https://monographs.iarc.fr/wp-content/uploads/2018/06/mono100C-14.pdf


The HSE released an updated copy of the EH40: Workplace Exposure Limits which had revised limits for specific hazardous substances.


This latest version of EH40/2005 ‘Workplace exposure limits’ has been updated to include the new and revised workplace exposure limits (WELs) as introduced by the Carcinogens and Mutagens Directive (EU) 2017/2398 amending Directive (2004/37/EC) of which Respirable Crystalline Silica had a revised entry.


Controlling Exposures


There are many ways of controlling silica dust emitted from specific processes. The preferred method often involves water suppression techniques whereby particulates can be dampened down or rinsed away using on-tool water discharge units or background mister systems. Although, controlling the source of emission should be a priority.


Extraction systems can also be applied to a process to remove the contaminants and prevent exposure. An on-tool extraction system is an option for many, but it's often difficult to fully remove at source, particularly where the particulates are forced into the air at speed when grinding, cutting or milling for example. That said, often such processes are carried out within a fully enclosed booth with the operator wearing suitable respiratory protective equipment as a secondary control measure.


A great publication for informing of how to control airborne contaminants is the HSG258 of which is provided in the link below.


https://www.hse.gov.uk/pubns/priced/hsg258.pdf


Respiratory Protective Equipment (RPE) should be the last line of defence to protect against exposures. We typically advise that RPE is worn in conjunction with other forms of control systems, such as local exhaust ventilation. The RPE offers to protect the worker should any airborne contaminants become fugitive either accidentally, or due to primary control failure. Combining multiple levels of control will effectively help reduce exposures to as low as reasonably practicable. In general, the hierarchy of control should be followed.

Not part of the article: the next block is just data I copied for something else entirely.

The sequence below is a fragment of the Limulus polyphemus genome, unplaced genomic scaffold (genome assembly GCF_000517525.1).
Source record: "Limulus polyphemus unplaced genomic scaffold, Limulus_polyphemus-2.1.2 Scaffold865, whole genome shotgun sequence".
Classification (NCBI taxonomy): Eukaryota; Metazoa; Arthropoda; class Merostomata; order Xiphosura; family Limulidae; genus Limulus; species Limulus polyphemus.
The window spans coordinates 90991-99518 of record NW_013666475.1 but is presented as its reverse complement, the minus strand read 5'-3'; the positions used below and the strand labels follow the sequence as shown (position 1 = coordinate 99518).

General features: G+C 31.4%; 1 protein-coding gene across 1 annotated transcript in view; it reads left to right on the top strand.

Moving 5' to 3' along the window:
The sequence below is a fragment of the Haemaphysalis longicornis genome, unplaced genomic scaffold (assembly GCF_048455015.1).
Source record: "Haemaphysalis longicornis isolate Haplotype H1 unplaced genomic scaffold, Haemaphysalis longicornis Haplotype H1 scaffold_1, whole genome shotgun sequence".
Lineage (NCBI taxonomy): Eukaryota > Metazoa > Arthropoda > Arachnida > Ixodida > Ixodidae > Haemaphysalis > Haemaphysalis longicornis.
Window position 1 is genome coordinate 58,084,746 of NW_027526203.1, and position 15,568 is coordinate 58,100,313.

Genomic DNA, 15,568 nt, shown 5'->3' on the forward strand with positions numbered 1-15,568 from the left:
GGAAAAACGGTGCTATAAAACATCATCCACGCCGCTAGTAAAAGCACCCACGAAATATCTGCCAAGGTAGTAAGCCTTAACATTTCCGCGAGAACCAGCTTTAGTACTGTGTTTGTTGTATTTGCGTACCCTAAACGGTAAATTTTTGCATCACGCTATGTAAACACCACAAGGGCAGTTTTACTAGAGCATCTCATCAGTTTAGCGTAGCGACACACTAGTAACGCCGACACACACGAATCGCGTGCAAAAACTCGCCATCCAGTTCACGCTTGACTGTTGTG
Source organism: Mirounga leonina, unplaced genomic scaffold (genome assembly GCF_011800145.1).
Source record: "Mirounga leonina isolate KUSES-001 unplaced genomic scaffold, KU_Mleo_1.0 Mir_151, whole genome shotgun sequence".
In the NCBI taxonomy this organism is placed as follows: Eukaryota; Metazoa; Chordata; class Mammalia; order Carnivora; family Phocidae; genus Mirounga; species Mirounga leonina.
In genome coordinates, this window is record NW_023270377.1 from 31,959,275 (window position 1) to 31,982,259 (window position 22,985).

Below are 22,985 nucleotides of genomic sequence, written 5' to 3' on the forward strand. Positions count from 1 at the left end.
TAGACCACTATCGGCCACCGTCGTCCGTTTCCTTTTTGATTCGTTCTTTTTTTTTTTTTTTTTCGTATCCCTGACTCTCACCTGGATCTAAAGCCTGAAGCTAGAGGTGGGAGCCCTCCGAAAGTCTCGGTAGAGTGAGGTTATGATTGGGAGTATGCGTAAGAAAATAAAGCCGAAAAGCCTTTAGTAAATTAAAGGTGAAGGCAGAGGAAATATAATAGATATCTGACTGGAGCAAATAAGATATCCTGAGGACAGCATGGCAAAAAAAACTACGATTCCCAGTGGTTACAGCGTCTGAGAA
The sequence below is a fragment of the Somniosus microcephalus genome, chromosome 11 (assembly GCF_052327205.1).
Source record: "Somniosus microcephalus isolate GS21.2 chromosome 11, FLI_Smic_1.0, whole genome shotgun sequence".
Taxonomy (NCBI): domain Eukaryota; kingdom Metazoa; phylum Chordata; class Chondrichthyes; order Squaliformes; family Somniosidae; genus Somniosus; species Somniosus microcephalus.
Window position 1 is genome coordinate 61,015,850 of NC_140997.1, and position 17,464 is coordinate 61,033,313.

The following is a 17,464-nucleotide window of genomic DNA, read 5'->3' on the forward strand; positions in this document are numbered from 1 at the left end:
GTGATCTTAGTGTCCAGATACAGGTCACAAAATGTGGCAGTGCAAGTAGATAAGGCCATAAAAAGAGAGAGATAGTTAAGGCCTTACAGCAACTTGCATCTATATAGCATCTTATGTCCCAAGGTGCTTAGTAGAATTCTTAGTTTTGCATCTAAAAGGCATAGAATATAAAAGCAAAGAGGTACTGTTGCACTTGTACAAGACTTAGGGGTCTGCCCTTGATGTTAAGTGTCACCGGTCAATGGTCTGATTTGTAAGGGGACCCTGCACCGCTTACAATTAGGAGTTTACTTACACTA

Creating an Awareness


It's vitally important that suitable and sufficient training is provided to highlight the seriousness of needing to control respirable crystalline silica and prevent exposure. Organisations should design, implement and continually review safe systems of work and ensure best available techniques are followed by staff members. These techniques should be clearly communicated by a means of implementing suitable and sufficient training programs. Along with training, the provision of information and instruction should be provided as a means of encouraging clear and concise communication.



It is hoped that this article goes some way to providing a brief overview of Respirable Crystalline Silica. If you wish to know more on this subject or need support with your COSHH assessments, exposure monitoring or the testing of your LEV systems, RPE Fit Testing then please feel free to get in touch with us through social media or our website (www.workplacescientifics.com), by email at support@workplacescientifics.com or simply give us a call on 01709 931299.

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https://www.workplacescientifics.com/occupationalhygieneservices